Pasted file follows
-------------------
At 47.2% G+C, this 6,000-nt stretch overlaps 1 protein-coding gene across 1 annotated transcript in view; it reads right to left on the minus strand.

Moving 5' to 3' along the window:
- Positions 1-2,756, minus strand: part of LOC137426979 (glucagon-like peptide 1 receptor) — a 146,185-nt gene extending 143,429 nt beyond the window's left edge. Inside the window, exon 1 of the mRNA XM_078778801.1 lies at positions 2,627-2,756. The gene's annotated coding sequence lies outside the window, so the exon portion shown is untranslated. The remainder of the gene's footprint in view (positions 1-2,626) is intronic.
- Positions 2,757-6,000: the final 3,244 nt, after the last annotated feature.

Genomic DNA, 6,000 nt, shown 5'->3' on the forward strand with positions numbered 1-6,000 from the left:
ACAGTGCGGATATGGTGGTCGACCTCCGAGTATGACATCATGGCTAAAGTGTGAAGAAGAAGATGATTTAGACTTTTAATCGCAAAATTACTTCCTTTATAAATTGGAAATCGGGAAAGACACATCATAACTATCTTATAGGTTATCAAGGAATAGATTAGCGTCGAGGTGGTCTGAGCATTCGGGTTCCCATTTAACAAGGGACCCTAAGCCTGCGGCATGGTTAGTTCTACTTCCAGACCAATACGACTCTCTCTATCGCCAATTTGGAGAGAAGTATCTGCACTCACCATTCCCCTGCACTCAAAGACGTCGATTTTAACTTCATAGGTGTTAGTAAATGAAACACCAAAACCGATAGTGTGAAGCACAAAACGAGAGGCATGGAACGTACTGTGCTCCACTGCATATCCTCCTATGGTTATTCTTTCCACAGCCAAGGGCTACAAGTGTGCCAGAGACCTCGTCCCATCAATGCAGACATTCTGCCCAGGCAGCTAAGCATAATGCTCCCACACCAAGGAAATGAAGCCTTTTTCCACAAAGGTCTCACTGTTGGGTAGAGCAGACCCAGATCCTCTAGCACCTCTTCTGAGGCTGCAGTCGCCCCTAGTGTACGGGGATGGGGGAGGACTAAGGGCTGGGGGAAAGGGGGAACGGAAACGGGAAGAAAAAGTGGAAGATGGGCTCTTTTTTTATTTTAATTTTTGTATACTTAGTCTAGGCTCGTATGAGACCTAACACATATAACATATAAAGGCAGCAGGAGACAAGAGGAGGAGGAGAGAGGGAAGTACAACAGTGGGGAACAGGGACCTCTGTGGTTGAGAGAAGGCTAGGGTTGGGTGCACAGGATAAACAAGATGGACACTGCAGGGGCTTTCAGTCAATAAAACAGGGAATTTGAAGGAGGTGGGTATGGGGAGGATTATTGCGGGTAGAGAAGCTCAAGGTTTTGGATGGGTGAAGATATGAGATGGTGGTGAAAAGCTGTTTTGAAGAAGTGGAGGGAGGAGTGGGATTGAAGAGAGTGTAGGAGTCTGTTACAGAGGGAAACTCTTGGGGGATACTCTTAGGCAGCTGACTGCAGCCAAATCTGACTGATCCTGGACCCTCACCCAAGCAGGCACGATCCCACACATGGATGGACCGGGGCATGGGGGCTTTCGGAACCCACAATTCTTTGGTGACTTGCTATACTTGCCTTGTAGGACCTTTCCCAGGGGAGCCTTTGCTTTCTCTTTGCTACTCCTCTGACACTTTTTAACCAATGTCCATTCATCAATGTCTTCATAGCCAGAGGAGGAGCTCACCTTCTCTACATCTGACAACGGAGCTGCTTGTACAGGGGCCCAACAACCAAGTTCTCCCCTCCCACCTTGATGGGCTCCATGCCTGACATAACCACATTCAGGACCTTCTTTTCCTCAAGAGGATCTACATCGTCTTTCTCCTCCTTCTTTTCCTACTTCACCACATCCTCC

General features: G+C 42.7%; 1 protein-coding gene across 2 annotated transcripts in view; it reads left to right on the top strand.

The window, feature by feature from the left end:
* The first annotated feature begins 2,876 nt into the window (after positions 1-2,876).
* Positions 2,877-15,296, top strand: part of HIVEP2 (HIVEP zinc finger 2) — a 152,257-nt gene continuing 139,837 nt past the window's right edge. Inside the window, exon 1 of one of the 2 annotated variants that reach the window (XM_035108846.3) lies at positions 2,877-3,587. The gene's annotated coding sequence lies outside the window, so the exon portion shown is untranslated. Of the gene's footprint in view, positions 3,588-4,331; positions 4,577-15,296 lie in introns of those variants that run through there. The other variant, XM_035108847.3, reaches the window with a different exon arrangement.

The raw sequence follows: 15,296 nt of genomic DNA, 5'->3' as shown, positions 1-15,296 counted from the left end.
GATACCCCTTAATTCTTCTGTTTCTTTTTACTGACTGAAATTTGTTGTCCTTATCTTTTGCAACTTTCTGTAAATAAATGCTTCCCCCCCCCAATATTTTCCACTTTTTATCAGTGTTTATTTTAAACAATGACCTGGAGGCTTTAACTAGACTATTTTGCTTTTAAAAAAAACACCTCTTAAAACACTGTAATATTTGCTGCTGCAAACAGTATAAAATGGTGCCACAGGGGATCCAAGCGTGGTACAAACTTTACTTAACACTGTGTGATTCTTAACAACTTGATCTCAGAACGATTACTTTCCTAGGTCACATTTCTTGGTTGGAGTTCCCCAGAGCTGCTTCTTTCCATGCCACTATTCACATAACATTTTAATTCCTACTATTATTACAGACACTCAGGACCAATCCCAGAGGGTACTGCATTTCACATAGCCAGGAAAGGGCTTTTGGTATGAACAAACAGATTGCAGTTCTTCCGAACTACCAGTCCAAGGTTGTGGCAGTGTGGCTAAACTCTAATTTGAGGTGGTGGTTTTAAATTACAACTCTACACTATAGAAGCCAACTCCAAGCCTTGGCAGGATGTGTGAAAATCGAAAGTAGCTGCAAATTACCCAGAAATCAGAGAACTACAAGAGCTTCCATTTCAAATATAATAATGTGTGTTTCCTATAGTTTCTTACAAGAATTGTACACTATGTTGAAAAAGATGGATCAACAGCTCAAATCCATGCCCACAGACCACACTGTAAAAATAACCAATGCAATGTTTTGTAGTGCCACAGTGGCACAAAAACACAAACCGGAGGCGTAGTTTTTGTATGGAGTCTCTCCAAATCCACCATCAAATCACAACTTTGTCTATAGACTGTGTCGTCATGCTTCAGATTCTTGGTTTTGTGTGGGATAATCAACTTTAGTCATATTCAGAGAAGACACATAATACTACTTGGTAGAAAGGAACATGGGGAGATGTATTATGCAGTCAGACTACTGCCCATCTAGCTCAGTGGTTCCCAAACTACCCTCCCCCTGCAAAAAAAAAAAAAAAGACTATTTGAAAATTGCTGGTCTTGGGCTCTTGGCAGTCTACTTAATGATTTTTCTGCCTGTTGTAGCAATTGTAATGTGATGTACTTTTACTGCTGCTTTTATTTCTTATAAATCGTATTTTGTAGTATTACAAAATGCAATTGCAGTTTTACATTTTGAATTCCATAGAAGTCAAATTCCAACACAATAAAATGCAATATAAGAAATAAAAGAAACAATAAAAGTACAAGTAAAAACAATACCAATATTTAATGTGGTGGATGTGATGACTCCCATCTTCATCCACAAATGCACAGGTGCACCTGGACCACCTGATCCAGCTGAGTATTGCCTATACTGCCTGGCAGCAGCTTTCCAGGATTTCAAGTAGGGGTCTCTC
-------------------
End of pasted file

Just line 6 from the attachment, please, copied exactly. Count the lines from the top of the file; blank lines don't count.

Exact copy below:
ACAGTGCGGATATGGTGGTCGACCTCCGAGTATGACATCATGGCTAAAGTGTGAAGAAGAAGATGATTTAGACTTTTAATCGCAAAATTACTTCCTTTATAAATTGGAAATCGGGAAAGACACATCATAACTATCTTATAGGTTATCAAGGAATAGATTAGCGTCGAGGTGGTCTGAGCATTCGGGTTCCCATTTAACAAGGGACCCTAAGCCTGCGGCATGGTTAGTTCTACTTCCAGACCAATACGACTCTCTCTATCGCCAATTTGGAGAGAAGTATCTGCACTCACCATTCCCCTGCACTCAAAGACGTCGATTTTAACTTCATAGGTGTTAGTAAATGAAACACCAAAACCGATAGTGTGAAGCACAAAACGAGAGGCATGGAACGTACTGTGCTCCACTGCATATCCTCCTATGGTTATTCTTTCCACAGCCAAGGGCTACAAGTGTGCCAGAGACCTCGTCCCATCAATGCAGACATTCTGCCCAGGCAGCTAAGCATAATGCTCCCACACCAAGGAAATGAAGCCTTTTTCCACAAAGGTCTCACTGTTGGGTAGAGCAGACCCAGATCCTCTAGCACCTCTTCTGAGGCTGCAGTCGCCCCTAGTGTACGGGGATGGGGGAGGACTAAGGGCTGGGGGAAAGGGGGAACGGAAACGGGAAGAAAAAGTGGAAGATGGGCTCTTTTTTTATTTTAATTTTTGTATACTTAGTCTAGGCTCGTATGAGACCTAACACATATAACATATAAAGGCAGCAGGAGACAAGAGGAGGAGGAGAGAGGGAAGTACAACAGTGGGGAACAGGGACCTCTGTGGTTGAGAGAAGGCTAGGGTTGGGTGCACAGGATAAACAAGATGGACACTGCAGGGGCTTTCAGTCAATAAAACAGGGAATTTGAAGGAGGTGGGTATGGGGAGGATTATTGCGGGTAGAGAAGCTCAAGGTTTTGGATGGGTGAAGATATGAGATGGTGGTGAAAAGCTGTTTTGAAGAAGTGGAGGGAGGAGTGGGATTGAAGAGAGTGTAGGAGTCTGTTACAGAGGGAAACTCTTGGGGGATACTCTTAGGCAGCTGACTGCAGCCAAATCTGACTGATCCTGGACCCTCACCCAAGCAGGCACGATCCCACACATGGATGGACCGGGGCATGGGGGCTTTCGGAACCCACAATTCTTTGGTGACTTGCTATACTTGCCTTGTAGGACCTTTCCCAGGGGAGCCTTTGCTTTCTCTTTGCTACTCCTCTGACACTTTTTAACCAATGTCCATTCATCAATGTCTTCATAGCCAGAGGAGGAGCTCACCTTCTCTACATCTGACAACGGAGCTGCTTGTACAGGGGCCCAACAACCAAGTTCTCCCCTCCCACCTTGATGGGCTCCATGCCTGACATAACCACATTCAGGACCTTCTTTTCCTCAAGAGGATCTACATCGTCTTTCTCCTCCTTCTTTTCCTACTTCACCACATCCTCC